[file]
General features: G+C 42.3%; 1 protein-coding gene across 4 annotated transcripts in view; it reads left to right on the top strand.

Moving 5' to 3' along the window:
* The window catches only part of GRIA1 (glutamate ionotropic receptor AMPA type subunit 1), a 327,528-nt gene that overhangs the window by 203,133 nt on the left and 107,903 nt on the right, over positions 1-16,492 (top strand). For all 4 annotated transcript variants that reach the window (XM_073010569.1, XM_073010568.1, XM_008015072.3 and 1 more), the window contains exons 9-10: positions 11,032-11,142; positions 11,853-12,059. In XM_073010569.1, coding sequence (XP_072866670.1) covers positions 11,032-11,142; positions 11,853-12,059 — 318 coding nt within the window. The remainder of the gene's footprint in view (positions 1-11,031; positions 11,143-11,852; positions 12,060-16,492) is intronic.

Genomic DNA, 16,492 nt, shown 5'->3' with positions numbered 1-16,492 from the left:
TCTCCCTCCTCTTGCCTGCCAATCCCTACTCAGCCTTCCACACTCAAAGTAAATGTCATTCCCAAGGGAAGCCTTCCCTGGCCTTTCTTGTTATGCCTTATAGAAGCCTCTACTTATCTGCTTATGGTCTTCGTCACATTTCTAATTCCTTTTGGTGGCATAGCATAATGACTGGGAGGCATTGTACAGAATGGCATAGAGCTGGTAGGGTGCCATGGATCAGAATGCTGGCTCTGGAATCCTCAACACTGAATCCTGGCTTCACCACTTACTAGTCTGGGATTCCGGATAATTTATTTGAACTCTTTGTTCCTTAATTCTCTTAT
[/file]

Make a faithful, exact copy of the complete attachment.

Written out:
General features: G+C 42.3%; 1 protein-coding gene across 4 annotated transcripts in view; it reads left to right on the top strand.

Moving 5' to 3' along the window:
* The window catches only part of GRIA1 (glutamate ionotropic receptor AMPA type subunit 1), a 327,528-nt gene that overhangs the window by 203,133 nt on the left and 107,903 nt on the right, over positions 1-16,492 (top strand). For all 4 annotated transcript variants that reach the window (XM_073010569.1, XM_073010568.1, XM_008015072.3 and 1 more), the window contains exons 9-10: positions 11,032-11,142; positions 11,853-12,059. In XM_073010569.1, coding sequence (XP_072866670.1) covers positions 11,032-11,142; positions 11,853-12,059 — 318 coding nt within the window. The remainder of the gene's footprint in view (positions 1-11,031; positions 11,143-11,852; positions 12,060-16,492) is intronic.

Genomic DNA, 16,492 nt, shown 5'->3' with positions numbered 1-16,492 from the left:
TCTCCCTCCTCTTGCCTGCCAATCCCTACTCAGCCTTCCACACTCAAAGTAAATGTCATTCCCAAGGGAAGCCTTCCCTGGCCTTTCTTGTTATGCCTTATAGAAGCCTCTACTTATCTGCTTATGGTCTTCGTCACATTTCTAATTCCTTTTGGTGGCATAGCATAATGACTGGGAGGCATTGTACAGAATGGCATAGAGCTGGTAGGGTGCCATGGATCAGAATGCTGGCTCTGGAATCCTCAACACTGAATCCTGGCTTCACCACTTACTAGTCTGGGATTCCGGATAATTTATTTGAACTCTTTGTTCCTTAATTCTCTTAT